EDP Sciences
Free Access
Issue
A&A
Volume 565, May 2014
Article Number A39
Number of page(s) 20
Section Stellar structure and evolution
DOI https://doi.org/10.1051/0004-6361/201220602
Published online 01 May 2014

Online material

Appendix A: Observational data and modelling

We intend to work as closely as possible with the observational data of the FLAMES Survey, aiming to avoid bias from differences in the data reduction. As a test, raw data for all FLAMES Survey targets observed with the Fiber-fed Extended Range Optical Spectrograph (FEROS) at the 2.2 m telescope at ESO (La Silla, Chile) were retrieved from the ESO archive and reduced using the FEROS pipeline and our additional recipes for continuum normalisation (see, e.g., Nieva & Przybilla 2007). These were compared with the published FLAMES Survey spectra, downloaded from the project webpage7. Good agreement of the two data reductions was found, such that the FLAMES Survey spectra were employed, except for the Hα region, which was missing in the published data.

The sky-corrected single exposures of the individual FLAMES orders as well as the fully-reduced spectra were also downloaded from the project webpage. Multiple exposures of an object were cross-correlated to identify radial-velocity (rv) variables. In the case of rv variables, the single exposures per order were rv-corrected to laboratory rest frame, normalised and coadded (with weighing factors according to S/N), and then the orders merged. In the case of no rv-variation the fully-reduced spectra from the project webpage were employed.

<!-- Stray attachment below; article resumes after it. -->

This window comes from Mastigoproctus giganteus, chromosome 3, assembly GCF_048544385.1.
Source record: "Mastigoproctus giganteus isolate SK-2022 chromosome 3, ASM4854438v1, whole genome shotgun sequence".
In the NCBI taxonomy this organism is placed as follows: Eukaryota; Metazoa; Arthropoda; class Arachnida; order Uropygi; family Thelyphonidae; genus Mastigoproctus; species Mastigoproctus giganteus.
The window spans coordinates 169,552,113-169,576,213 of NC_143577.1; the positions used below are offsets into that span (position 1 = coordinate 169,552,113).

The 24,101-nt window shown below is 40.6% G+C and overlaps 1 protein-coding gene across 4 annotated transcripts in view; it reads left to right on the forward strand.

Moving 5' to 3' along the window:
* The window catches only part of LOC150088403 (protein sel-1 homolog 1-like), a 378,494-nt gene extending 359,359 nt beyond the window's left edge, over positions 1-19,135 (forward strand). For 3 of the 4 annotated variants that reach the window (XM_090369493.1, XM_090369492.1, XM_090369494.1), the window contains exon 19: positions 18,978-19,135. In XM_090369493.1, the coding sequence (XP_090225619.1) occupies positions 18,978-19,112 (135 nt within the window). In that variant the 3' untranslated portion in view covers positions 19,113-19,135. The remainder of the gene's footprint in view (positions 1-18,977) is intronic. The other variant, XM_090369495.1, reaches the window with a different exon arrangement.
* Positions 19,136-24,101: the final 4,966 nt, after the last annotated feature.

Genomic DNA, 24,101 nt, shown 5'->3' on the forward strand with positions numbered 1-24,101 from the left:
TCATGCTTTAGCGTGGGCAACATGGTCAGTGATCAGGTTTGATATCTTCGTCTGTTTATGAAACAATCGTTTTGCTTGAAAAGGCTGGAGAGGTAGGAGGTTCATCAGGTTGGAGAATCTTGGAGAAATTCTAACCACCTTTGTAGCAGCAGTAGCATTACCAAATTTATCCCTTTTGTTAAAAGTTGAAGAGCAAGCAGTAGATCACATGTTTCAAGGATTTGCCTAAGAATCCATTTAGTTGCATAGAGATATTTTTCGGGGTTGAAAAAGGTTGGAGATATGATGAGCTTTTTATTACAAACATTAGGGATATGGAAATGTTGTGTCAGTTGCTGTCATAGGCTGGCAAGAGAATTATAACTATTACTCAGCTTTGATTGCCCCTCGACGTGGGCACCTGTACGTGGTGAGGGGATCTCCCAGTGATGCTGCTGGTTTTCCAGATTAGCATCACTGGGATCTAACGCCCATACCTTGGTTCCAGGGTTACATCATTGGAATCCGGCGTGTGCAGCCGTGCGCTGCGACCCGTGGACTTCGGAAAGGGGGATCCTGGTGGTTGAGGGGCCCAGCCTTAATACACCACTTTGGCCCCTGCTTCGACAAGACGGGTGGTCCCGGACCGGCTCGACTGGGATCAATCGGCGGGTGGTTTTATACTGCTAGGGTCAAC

Our atmospheric modelling and spectrum synthesis calculations for early B-type stars on the MS have been discussed in detail by Nieva & Przybilla (2008, 2012). In brief, based on prescribed LTE model atmospheres (Atlas9, Kurucz 1993) non-LTE line-formation calculations were performed using the codes Detail and Surface (Giddings 1981; Butler & Giddings 1985, both updated by K. Butler), abbreviated by Ads henceforth. Such plane-parallel and hydrostatic hybrid non-LTE models have been shown to be equivalent to either plane-parallel and hydrostatic full non-LTE line-blanketed model atmospheres (Nieva & Przybilla 2007; Przybilla et al. 2011), such as applied within the FLAMES Survey, or spherical and hydrodynamic full non-LTE line-blanketed model atmospheres (Nieva & Simón-Díaz 2011) on the MS.